The union will also hold educational workshops, interview preparation classes and other events for the invited players.

“Our collegiate bowl experience is designed to give NFL prospects the best glimpse into what their professional careers will look like,” said George Atallah, NFLPA assistant executive director of external affairs. “Our hope is that they understand what the overall business of football is like after their week is done.”

> CAA SIGNS DANNY GRANGER: CAA Sports has signed Indiana Pacers forward Danny Granger, a one-time all-star, for representation in all areas. Granger will be represented by a team of agents at CAA Sports led by Aaron Mintz and basketball co-head Leon Rose.

Granger was formerly a client of Priority Sports & Entertainment, where he was a client of Mintz and Priority CEO and founder Mark Bartelstein. Mintz left Priority for CAA in March. Granger terminated his player agreements and all other agreements with Priority Sports and signed new agreements with CAA Sports.

> UNC PLAYERS SIGN WITH FIVE STAR: Three highly rated players from the University of North Carolina — defensive tackle Sylvester Williams, offensive tackle Brennan Williams and offensive guard Jonathan Cooper — signed with Atlanta-based Five Star Athlete Management, the firm owned by prominent agent Todd France, for representation in the draft.

The players will be represented by France and Five Star agent Brian Ayrault.

Brent Williams, the father of Brennan Williams, said that his son interviewed several agents before picking France and Ayrault and that his son’s decision was based on factors including the presentation that Five Star made, the agents’ adherence to North Carolina’s strict rules regarding agent contact with student athletes, and his rapport with France and Ayrault.

The three players are friends, and the fact they will train together at Athletes Performance in Arizona, where Five Star trains all of its prospects, may have factored into their agent choice, Brent Williams said. But he added, “I don’t think they ever discussed, ‘We are all going to sign with the same agent. They all looked for their representation individually and it happened to be the same group.”

Liz Mullen can be reached at Follow her on Twitter @SBJLizMullen.

As the NFL negotiates to end a more than three-year-old lawsuit brought by retirees seeking payment from NFL Films for use of their likenesses, a new concern is playing a part in the settlement talks: securing the players’ image rights in advance of the league’s 100th anniversary in 2019.

“The NFL Films case … has gained a bunch of steam and is becoming a critical one as the NFL starts to plan for its 100th anniversary coming up in a few years,” said a source involved with the negotiations.

A letter posted online prompted the NFL to ask a federal court to hold retiree Bob Lurtsema in contempt.
The NFL confirmed it has already started planning marketing and promotions for that anniversary, as well as the 50th Super Bowl in 2016, but league officials declined to comment further and specifically would not comment on the NFL Films case.

That case got heated last week, when the NFL asked the Minnesota federal court hearing the case to hold a retiree, Bob Lurtsema, in contempt for publishing details of what the league described as confidential settlement talks that occurred the week after Thanksgiving. Lurtsema attended those talks as a guest of a player lawyer, Bob Stein. The court in September placed a gag order on the parties to the case, though a faction of retirees contend the court rescinded the order a month later.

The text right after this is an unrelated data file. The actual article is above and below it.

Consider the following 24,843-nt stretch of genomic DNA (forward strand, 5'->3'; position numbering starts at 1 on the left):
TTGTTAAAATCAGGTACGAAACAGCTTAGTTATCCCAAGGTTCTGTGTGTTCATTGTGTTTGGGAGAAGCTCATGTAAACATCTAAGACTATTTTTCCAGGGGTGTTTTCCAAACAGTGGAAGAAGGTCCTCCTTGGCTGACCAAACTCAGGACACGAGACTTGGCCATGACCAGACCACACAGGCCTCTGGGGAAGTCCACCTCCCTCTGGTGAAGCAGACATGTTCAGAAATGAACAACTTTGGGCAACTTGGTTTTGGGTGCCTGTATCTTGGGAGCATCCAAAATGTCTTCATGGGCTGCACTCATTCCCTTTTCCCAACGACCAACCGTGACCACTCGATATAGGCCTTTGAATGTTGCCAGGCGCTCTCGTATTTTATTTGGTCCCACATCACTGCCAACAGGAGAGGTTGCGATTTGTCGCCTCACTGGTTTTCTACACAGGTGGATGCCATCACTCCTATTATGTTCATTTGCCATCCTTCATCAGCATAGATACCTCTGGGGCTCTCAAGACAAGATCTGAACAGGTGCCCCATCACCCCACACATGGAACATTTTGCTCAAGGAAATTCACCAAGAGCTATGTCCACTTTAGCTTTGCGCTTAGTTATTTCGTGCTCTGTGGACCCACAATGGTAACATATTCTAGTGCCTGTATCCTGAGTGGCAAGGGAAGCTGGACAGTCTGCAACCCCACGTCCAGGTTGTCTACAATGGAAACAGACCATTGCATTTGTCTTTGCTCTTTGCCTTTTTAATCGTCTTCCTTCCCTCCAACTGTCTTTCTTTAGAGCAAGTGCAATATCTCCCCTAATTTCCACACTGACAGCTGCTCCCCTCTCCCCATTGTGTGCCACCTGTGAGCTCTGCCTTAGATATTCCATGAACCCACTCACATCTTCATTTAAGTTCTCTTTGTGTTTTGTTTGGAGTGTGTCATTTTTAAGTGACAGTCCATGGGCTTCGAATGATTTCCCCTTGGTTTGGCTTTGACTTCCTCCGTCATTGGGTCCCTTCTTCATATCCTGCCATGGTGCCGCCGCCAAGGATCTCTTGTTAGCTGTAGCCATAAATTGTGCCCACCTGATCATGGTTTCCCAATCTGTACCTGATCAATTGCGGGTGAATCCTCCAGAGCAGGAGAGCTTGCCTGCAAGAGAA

Lurtsema’s letter was posted on, a popular retiree blog that is almost always critical of the NFL. In it, Lurtsema claimed the league offered $50 million to settle in exchange for the retirees’ image rights for future use. The source familiar with the talks confirmed that amount.

The prospects of a settlement, however, are unclear, as the retirees appear divided. Some are seemingly behind one lawyer, Michael Hausfeld, who allegedly supports the offer. Another group, including most of the named plaintiffs, who now work with attorney Stein, dismissed the $50 million offer as insufficient.

“Defendant NFL understandably would prefer perpetual stasis and unlimited debate on a Settlement proposal that was dead-on-arrival months ago,” the retirees wrote in a motion last week opposing the league’s contempt push and signed by Stein.

A spokesman for Hausfeld has declined all comment, doing so again last week, citing the gag order that his counterpart, Stein, now says in court papers does not exist. Hausfeld and Stein’s representation of the players has become another undercurrent in the lawsuit. In fact, Stein is representing Dan Pastorini in a lawsuit against Hausfeld over his legal services in the case.

Other plaintiffs besides Pastorini include former players Fred Dryer, James Marshall, Joe Senser and Elvin Bethea. The case, Dryer v. NFL, hinges on whether the collective-bargaining agreement in place when they played ceded their image rights in perpetuity or just during their playing days. The players are seeking certification of a class covering 20,000 retirees.

There is no debate that past CBAs granted the NFL the right to use the players’ images for promotion and other programs during the terms of those labor deals. But only the most recent CBA, signed in August 2011, specifically said that the granted rights extended beyond the end of the agreement.

It is not hard to grasp why the league would want to ensure it had unfettered access to retirees’ likenesses for a 100th anniversary celebration.

“[The league] definitely should do the 100-year team, top 100 NFL players of all time, top 100 plays of all times,” said Lou Imbriano, former New England Patriots chief marketing officer. The anniversary, he added, is great for memorabilia and merchandise opportunities, as well as for events and TV.

“Every team should have a 100-year patch and a special 100-year jersey,” he added. “Lots of opportunities.”